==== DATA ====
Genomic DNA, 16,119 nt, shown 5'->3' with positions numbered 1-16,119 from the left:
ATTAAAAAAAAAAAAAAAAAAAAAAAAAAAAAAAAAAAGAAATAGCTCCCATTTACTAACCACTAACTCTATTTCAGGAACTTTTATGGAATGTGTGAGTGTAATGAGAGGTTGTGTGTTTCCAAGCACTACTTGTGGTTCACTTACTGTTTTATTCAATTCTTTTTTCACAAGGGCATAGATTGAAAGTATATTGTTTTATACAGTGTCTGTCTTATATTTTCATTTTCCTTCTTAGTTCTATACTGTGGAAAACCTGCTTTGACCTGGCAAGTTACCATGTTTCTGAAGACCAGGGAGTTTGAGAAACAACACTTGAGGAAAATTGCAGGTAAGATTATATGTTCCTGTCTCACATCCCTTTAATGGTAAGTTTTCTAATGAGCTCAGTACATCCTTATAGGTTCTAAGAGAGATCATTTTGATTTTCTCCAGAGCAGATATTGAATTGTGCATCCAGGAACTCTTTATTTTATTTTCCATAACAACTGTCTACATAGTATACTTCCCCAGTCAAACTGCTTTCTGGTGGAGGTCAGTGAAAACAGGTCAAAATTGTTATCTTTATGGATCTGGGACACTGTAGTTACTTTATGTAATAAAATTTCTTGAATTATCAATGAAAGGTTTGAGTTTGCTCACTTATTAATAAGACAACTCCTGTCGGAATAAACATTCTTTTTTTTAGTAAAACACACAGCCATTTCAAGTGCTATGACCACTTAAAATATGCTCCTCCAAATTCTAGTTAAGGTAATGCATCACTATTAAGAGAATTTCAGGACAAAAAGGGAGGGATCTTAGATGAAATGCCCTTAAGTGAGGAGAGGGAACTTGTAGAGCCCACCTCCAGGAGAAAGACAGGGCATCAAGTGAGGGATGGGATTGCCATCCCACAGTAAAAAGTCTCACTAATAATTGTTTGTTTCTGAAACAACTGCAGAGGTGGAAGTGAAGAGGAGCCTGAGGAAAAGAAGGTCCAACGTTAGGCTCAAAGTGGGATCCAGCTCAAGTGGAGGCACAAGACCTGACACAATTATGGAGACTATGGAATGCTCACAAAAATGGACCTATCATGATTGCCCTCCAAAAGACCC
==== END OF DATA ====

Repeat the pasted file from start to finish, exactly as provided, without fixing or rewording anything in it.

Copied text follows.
Genomic DNA, 16,119 nt, shown 5'->3' with positions numbered 1-16,119 from the left:
ATTAAAAAAAAAAAAAAAAAAAAAAAAAAAAAAAAAAAGAAATAGCTCCCATTTACTAACCACTAACTCTATTTCAGGAACTTTTATGGAATGTGTGAGTGTAATGAGAGGTTGTGTGTTTCCAAGCACTACTTGTGGTTCACTTACTGTTTTATTCAATTCTTTTTTCACAAGGGCATAGATTGAAAGTATATTGTTTTATACAGTGTCTGTCTTATATTTTCATTTTCCTTCTTAGTTCTATACTGTGGAAAACCTGCTTTGACCTGGCAAGTTACCATGTTTCTGAAGACCAGGGAGTTTGAGAAACAACACTTGAGGAAAATTGCAGGTAAGATTATATGTTCCTGTCTCACATCCCTTTAATGGTAAGTTTTCTAATGAGCTCAGTACATCCTTATAGGTTCTAAGAGAGATCATTTTGATTTTCTCCAGAGCAGATATTGAATTGTGCATCCAGGAACTCTTTATTTTATTTTCCATAACAACTGTCTACATAGTATACTTCCCCAGTCAAACTGCTTTCTGGTGGAGGTCAGTGAAAACAGGTCAAAATTGTTATCTTTATGGATCTGGGACACTGTAGTTACTTTATGTAATAAAATTTCTTGAATTATCAATGAAAGGTTTGAGTTTGCTCACTTATTAATAAGACAACTCCTGTCGGAATAAACATTCTTTTTTTTAGTAAAACACACAGCCATTTCAAGTGCTATGACCACTTAAAATATGCTCCTCCAAATTCTAGTTAAGGTAATGCATCACTATTAAGAGAATTTCAGGACAAAAAGGGAGGGATCTTAGATGAAATGCCCTTAAGTGAGGAGAGGGAACTTGTAGAGCCCACCTCCAGGAGAAAGACAGGGCATCAAGTGAGGGATGGGATTGCCATCCCACAGTAAAAAGTCTCACTAATAATTGTTTGTTTCTGAAACAACTGCAGAGGTGGAAGTGAAGAGGAGCCTGAGGAAAAGAAGGTCCAACGTTAGGCTCAAAGTGGGATCCAGCTCAAGTGGAGGCACAAGACCTGACACAATTATGGAGACTATGGAATGCTCACAAAAATGGACCTATCATGATTGCCCTCCAAAAGACCC